I am not much of a Bible expert, but I do know it were the descendants of Noah (the guy who did all the difficult things with shipping animals, really the very first logistics consultant) that founded the city of Babel on the plain of Shinar. There, guided and united by their leader Nimrod, they built a tower that was destined to reach the heavens. This was apparently not in the Divine Master Plan and through a heavenly intervention, the arrogance was quickly taken care of: everybody started to speak their own, unique language and in the confusion of tongues that resulted, collaboration was no longer possible. Soon, the people of Babel were scattered across the world, all speaking their own, incompatible languages, no longer able to communicate, let alone create something useful together.
Am I mistaking, or have we just found the original bloodline of IT Specialists?
Let’s face it: the persistent tendency of IT Specialists to design and build megalomaniac structures, seems certainly to be genetic material. And the ability to speak the same language is not particularly overdeveloped. The latter becomes especially apparent if IT people try to have a meaningful dialogue with their business clients. After all these years of reluctant coexistence, it’s still mainly a matter of gesticulation and throaty sounds.

But also amongst themselves, IT Specialists are not excelling in communication: the industry not only has produced far too many different programming languages, but is also haunted by a myriad of incompatible document formats, methods, design techniques and tools. A common dictionary of IT concepts does not exist and it is illustrative for the immaturity of the profession that there is still no clarity about roles, skills and competences.
All this inability, it doesn’t even need to be a problem. You retire to your isolated IT department and continue to jabber your own little language. Just speak that lovely South-Bulgarian mountain dialect and rest assured that the wicked outside world is at least a three day’s march away.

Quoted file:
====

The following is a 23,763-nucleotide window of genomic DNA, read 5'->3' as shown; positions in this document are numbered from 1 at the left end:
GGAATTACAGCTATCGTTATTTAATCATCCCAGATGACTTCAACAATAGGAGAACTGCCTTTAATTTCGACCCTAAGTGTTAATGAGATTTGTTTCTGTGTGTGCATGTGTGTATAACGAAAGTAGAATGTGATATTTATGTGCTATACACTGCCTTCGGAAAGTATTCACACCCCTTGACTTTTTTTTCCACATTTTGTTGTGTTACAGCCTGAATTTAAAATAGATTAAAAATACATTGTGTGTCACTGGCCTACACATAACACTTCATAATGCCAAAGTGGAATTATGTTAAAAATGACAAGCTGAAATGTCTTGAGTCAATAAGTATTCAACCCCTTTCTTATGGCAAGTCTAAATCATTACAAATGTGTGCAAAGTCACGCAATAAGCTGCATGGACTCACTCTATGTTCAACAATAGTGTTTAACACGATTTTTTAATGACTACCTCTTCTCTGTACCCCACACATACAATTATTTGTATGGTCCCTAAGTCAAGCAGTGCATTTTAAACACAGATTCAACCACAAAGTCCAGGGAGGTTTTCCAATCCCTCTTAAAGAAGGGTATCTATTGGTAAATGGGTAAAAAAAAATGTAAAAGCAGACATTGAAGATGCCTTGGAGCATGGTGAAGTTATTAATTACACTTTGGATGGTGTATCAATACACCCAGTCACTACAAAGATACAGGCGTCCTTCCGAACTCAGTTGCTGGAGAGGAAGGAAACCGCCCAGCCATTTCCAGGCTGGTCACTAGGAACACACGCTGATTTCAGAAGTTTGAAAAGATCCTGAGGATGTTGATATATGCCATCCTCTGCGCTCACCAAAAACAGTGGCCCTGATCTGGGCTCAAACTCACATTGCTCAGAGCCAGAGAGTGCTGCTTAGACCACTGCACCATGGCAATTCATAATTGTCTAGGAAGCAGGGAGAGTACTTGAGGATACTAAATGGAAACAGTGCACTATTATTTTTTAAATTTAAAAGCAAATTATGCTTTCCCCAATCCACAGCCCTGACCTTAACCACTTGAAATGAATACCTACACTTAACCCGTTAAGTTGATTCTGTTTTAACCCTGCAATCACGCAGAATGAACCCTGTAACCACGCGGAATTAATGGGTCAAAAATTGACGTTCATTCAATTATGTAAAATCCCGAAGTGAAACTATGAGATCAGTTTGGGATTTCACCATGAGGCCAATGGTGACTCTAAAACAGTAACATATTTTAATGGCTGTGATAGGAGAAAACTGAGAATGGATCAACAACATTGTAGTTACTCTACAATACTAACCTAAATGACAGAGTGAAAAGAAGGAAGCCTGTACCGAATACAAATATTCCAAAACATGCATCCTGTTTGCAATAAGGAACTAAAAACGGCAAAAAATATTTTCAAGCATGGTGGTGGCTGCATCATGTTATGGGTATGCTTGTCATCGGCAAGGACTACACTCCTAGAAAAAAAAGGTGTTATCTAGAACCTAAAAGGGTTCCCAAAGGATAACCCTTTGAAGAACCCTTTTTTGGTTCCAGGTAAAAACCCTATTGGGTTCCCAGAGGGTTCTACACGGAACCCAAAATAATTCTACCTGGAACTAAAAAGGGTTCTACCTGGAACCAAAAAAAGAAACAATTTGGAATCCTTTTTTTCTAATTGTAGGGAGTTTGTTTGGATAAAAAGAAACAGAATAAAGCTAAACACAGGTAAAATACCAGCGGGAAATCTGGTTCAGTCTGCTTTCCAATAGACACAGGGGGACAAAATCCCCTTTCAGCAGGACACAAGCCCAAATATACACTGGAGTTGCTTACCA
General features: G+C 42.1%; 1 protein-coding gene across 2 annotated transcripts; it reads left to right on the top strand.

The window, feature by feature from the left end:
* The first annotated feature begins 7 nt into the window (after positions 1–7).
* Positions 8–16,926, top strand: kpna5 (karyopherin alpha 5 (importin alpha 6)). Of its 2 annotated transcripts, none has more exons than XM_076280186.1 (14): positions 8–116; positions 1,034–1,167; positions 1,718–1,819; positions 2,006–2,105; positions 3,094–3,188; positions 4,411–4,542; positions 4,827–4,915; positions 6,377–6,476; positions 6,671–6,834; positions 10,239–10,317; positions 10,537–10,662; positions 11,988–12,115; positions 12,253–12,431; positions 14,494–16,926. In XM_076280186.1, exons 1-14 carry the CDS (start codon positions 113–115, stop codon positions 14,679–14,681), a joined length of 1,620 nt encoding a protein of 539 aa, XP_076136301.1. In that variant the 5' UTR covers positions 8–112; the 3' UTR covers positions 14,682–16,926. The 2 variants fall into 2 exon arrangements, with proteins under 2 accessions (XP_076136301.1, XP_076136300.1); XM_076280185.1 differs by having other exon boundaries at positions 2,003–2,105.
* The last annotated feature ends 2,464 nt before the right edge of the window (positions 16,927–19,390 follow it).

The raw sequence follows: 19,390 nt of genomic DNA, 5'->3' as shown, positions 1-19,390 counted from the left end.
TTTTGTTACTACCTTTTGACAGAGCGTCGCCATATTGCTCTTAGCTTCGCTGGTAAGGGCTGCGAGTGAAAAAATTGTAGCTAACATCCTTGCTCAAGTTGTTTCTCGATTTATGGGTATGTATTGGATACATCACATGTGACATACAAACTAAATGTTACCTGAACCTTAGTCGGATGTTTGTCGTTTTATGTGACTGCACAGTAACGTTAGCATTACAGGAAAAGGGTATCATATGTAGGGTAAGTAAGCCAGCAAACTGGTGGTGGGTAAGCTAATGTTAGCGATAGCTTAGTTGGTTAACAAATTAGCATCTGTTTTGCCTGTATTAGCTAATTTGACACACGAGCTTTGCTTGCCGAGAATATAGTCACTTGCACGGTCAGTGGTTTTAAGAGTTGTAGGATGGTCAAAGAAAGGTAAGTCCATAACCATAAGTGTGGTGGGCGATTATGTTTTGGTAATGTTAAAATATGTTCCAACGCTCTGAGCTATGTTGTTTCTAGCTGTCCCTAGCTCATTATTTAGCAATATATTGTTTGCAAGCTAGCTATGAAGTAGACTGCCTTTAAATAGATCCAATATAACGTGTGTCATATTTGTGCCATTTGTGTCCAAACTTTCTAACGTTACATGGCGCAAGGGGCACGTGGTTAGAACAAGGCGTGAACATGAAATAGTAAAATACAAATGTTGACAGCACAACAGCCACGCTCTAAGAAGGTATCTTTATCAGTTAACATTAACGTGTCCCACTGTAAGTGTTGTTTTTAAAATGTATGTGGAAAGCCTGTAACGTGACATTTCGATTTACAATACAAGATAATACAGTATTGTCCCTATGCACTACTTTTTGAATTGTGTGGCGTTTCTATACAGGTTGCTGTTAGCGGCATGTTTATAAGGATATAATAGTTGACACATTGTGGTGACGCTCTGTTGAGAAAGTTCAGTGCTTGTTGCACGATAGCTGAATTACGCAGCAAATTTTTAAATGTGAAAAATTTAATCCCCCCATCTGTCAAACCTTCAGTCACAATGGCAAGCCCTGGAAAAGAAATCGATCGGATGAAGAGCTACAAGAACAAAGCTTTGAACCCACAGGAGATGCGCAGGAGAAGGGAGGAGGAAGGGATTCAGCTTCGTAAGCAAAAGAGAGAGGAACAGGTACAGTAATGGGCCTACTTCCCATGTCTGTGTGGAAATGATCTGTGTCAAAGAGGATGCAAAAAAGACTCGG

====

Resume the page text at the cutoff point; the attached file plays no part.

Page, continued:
But now that distributed, offshore development is quickly becoming the default and clients shout more than ever for truly integrated solutions, there is no alternative any more: we will simply have to speak the same language. Not so surprising therefore, that nowadays so much emphasis is put on standards. Particularly in the categories open and worldwide.
And there are many examples.
More and more governments, including the Dutch, make the use of the Open Document Format (ODF) mandatory for the publication and exchange of documents. XBRL is quickly evolving into a widely established standard for financial reporting. OpenUP is the first open and public methodology for systems development. COBIT is globally accepted as a de facto reference model for the activities of an IT department. And just recently, the Open Group announced an important, global standard for the certification of senior IT Specialists.
I’m not sure how to put this in correct English, but it is high time that we put the confusion of tongues to an end. If we want a boundaryless information flow inside and outside the organisation, we better rely on extreme standardisation. It is definitely time to ‘un-babel’ (or ‘de-babel’? Any suggestions?) our industry. And the signs are right. As long as we don’t start building that tower again. For sure, arrogance is still not appreciated way up there.

27/9 Update: sincere apologies to many of my friends in India: I have too little knowledge of Hindu religion to find a similar metaphor for the Tower of Babel story. Feel free to suggest! In any case, with more than 250 Indian languages being spoken, some divine intervention must have happened in the past…